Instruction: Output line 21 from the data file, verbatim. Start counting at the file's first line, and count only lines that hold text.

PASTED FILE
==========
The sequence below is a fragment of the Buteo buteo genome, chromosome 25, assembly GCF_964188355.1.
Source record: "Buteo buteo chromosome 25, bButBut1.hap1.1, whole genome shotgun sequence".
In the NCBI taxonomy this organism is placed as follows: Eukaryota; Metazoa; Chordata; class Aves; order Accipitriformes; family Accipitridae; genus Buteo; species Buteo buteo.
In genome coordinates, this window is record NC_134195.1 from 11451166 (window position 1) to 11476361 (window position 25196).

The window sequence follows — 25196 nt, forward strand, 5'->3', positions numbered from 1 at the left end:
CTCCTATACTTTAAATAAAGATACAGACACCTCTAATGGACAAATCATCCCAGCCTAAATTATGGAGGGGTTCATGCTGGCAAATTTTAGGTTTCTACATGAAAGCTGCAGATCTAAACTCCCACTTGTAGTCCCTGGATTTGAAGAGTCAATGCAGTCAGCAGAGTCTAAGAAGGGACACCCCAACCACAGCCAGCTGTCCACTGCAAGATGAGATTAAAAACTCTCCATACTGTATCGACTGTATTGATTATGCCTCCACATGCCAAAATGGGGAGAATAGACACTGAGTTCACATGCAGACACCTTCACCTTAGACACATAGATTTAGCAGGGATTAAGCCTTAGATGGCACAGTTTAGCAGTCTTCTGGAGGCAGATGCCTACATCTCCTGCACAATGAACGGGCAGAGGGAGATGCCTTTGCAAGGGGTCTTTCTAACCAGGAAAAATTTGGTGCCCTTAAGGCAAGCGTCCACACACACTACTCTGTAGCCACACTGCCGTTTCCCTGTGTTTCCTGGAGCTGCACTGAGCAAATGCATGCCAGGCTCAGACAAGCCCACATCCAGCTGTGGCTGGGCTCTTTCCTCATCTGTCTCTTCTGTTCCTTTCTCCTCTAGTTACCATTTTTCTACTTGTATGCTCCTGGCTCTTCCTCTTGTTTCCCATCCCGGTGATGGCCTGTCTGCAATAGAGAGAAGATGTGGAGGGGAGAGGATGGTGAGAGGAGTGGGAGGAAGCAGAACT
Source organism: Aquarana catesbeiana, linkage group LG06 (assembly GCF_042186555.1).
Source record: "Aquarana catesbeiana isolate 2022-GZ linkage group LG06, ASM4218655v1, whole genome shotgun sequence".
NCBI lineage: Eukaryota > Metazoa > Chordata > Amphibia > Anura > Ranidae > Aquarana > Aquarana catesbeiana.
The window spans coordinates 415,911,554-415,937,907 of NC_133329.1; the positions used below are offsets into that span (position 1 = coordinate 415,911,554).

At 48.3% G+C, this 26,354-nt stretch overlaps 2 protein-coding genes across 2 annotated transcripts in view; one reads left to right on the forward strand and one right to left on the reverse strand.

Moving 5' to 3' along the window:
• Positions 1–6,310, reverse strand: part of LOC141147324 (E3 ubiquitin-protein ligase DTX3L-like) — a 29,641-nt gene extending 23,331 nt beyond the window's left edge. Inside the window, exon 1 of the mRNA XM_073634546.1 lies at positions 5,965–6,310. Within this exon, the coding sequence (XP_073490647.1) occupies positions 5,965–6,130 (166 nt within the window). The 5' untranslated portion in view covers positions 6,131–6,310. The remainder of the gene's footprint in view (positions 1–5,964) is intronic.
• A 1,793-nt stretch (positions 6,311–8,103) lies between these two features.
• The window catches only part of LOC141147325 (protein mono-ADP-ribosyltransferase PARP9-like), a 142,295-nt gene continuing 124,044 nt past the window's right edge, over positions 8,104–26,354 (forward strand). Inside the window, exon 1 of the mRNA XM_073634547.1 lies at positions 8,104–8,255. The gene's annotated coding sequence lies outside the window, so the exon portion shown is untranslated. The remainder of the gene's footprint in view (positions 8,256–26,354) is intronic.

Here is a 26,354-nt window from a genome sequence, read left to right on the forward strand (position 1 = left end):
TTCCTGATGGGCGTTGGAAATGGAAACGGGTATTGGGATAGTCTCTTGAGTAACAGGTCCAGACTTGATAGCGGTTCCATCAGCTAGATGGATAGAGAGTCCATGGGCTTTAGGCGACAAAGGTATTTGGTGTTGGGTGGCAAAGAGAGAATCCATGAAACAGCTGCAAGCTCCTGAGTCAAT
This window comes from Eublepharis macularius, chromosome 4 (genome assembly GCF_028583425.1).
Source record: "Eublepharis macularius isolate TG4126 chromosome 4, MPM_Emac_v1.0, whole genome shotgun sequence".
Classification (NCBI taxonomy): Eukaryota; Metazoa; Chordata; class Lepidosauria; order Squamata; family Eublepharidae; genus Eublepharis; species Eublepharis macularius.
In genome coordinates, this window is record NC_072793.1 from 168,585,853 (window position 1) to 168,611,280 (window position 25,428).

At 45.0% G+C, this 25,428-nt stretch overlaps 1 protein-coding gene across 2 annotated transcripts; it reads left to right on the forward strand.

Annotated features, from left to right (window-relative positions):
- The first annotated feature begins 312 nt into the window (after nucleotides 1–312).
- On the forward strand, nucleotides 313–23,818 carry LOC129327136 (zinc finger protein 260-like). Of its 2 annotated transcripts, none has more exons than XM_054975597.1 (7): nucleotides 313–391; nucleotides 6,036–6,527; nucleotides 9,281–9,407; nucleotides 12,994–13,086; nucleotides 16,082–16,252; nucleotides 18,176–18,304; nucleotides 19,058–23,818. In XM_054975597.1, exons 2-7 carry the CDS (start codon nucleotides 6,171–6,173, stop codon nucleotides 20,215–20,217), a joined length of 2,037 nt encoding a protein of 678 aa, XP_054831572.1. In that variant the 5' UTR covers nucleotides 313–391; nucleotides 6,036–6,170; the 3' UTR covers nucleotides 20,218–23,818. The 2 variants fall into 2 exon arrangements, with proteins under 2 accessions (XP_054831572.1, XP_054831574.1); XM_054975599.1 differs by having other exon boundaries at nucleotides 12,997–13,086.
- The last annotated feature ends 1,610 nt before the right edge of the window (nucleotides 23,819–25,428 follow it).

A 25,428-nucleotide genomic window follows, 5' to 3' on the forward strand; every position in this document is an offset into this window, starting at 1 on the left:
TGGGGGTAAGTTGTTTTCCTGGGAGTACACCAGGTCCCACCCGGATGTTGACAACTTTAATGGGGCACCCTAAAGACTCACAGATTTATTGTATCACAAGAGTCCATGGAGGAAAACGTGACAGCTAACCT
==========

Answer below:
In genome coordinates, this window is record NC_072793.1 from 168,585,853 (window position 1) to 168,611,280 (window position 25,428).